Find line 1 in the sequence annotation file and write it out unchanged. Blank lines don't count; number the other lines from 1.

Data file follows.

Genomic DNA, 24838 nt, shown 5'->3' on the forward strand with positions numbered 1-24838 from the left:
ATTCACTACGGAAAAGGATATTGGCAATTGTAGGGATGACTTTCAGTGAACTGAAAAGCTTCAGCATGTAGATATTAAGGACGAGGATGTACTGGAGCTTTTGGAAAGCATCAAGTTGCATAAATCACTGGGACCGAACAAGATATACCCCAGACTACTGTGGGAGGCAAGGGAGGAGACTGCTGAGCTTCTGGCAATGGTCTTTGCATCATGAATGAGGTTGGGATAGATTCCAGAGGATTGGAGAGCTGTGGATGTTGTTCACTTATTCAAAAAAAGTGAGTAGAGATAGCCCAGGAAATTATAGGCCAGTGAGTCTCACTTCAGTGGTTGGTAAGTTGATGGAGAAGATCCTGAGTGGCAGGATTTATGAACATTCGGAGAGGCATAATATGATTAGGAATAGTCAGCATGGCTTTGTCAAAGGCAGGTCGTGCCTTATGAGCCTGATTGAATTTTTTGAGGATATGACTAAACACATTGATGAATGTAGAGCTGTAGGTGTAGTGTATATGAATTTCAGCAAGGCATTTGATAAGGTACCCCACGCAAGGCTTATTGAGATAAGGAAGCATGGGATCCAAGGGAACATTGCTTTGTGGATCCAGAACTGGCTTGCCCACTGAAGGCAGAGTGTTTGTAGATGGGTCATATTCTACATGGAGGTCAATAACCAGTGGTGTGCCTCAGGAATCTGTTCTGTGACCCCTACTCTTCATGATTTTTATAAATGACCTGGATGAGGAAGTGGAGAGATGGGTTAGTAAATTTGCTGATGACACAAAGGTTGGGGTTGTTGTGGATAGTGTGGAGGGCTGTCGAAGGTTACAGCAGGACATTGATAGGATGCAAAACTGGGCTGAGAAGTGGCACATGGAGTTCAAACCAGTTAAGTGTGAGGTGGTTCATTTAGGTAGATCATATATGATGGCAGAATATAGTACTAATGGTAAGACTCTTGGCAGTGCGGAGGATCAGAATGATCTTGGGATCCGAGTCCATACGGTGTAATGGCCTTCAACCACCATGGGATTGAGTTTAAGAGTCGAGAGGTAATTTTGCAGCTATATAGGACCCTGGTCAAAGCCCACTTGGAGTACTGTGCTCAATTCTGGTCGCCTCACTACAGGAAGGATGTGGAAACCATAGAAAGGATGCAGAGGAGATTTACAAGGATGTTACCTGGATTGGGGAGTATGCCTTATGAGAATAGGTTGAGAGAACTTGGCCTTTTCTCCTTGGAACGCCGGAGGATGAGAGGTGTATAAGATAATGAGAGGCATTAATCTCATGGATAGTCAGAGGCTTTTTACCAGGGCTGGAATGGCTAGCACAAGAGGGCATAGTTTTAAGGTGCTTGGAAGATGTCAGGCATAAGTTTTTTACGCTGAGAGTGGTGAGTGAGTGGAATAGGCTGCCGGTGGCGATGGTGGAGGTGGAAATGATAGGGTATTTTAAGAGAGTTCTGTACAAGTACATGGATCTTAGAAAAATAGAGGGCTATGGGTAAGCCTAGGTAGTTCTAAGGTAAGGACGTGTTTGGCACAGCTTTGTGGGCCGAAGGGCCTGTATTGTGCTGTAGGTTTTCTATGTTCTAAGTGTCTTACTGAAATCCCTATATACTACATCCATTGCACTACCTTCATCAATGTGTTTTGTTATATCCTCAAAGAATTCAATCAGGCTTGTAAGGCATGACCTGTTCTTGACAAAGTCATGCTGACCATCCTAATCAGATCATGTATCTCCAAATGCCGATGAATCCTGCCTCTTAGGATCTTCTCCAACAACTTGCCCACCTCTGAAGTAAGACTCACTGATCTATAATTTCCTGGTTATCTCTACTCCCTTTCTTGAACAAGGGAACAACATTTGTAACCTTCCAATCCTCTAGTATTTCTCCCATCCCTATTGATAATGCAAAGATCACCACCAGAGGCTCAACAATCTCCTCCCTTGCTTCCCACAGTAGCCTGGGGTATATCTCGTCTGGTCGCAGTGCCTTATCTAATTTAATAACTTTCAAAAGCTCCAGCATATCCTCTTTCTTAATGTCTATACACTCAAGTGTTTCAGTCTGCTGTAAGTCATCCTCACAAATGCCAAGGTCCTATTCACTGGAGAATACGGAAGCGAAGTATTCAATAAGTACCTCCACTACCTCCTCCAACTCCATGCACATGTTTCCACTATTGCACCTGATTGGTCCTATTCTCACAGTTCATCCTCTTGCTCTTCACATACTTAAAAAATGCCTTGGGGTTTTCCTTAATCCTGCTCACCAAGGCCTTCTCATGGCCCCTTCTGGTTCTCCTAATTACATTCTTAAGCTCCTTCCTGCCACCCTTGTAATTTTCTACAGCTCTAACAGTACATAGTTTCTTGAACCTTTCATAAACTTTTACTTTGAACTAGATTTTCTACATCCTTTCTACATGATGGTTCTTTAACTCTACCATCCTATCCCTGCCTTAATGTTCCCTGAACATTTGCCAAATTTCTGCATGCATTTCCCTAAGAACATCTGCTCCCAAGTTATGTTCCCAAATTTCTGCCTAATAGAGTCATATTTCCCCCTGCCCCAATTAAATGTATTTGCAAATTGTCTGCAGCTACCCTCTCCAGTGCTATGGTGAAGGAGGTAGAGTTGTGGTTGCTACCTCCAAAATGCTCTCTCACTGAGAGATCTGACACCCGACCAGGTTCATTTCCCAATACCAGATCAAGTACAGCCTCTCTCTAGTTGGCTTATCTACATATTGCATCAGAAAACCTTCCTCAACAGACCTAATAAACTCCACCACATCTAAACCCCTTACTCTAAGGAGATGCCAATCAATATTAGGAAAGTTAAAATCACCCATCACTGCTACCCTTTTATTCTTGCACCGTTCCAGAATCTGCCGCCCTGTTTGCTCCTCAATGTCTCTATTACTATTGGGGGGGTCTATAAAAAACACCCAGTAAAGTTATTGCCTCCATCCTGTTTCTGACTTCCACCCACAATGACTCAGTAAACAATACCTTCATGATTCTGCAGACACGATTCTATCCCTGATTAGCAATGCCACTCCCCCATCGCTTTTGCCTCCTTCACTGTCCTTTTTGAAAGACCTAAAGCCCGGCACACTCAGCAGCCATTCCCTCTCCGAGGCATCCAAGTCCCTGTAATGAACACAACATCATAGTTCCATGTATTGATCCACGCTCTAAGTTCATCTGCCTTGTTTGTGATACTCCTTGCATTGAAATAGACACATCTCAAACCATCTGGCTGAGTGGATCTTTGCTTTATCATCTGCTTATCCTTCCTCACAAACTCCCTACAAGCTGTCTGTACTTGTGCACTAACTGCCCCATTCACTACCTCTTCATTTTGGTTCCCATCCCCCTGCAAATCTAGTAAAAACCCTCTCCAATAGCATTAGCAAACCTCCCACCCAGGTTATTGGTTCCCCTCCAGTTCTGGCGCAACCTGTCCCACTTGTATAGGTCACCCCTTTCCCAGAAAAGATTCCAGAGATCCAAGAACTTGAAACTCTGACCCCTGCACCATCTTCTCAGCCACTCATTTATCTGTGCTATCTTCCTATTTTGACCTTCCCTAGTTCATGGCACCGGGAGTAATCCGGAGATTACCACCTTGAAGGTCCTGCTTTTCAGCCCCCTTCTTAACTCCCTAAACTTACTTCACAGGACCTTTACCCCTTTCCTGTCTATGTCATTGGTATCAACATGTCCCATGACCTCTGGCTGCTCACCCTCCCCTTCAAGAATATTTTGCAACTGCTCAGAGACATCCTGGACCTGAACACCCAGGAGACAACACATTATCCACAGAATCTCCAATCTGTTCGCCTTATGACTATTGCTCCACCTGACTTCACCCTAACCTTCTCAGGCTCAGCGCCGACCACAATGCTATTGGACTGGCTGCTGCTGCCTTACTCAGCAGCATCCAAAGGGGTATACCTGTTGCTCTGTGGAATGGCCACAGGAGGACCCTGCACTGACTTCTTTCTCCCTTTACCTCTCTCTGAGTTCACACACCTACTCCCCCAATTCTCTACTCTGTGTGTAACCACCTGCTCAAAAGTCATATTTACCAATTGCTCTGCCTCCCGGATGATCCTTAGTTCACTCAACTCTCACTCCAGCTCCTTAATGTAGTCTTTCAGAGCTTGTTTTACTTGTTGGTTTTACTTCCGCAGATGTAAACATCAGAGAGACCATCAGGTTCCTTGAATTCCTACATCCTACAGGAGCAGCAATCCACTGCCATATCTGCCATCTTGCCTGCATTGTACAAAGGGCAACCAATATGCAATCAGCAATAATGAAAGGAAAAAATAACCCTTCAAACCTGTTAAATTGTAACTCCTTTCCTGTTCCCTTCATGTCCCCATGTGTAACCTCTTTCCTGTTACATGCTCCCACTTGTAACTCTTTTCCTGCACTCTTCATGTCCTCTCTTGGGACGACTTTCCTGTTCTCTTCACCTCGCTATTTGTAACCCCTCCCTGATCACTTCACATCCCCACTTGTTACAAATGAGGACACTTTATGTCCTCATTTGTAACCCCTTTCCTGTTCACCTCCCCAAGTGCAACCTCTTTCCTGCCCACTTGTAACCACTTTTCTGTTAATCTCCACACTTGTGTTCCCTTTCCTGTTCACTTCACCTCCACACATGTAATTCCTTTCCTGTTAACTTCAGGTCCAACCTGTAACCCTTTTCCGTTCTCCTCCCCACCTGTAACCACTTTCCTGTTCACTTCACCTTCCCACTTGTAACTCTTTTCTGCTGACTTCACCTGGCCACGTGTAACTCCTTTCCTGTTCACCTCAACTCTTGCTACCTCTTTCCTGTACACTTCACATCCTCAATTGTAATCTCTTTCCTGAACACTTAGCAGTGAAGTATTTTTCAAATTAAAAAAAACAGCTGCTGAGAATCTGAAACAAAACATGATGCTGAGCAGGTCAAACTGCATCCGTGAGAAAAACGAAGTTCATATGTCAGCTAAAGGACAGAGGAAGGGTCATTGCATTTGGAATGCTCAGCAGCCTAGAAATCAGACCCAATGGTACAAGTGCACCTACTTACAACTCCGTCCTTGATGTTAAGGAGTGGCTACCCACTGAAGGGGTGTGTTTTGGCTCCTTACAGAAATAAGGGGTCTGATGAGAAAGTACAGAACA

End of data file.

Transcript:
Genomic DNA, 24838 nt, shown 5'->3' on the forward strand with positions numbered 1-24838 from the left: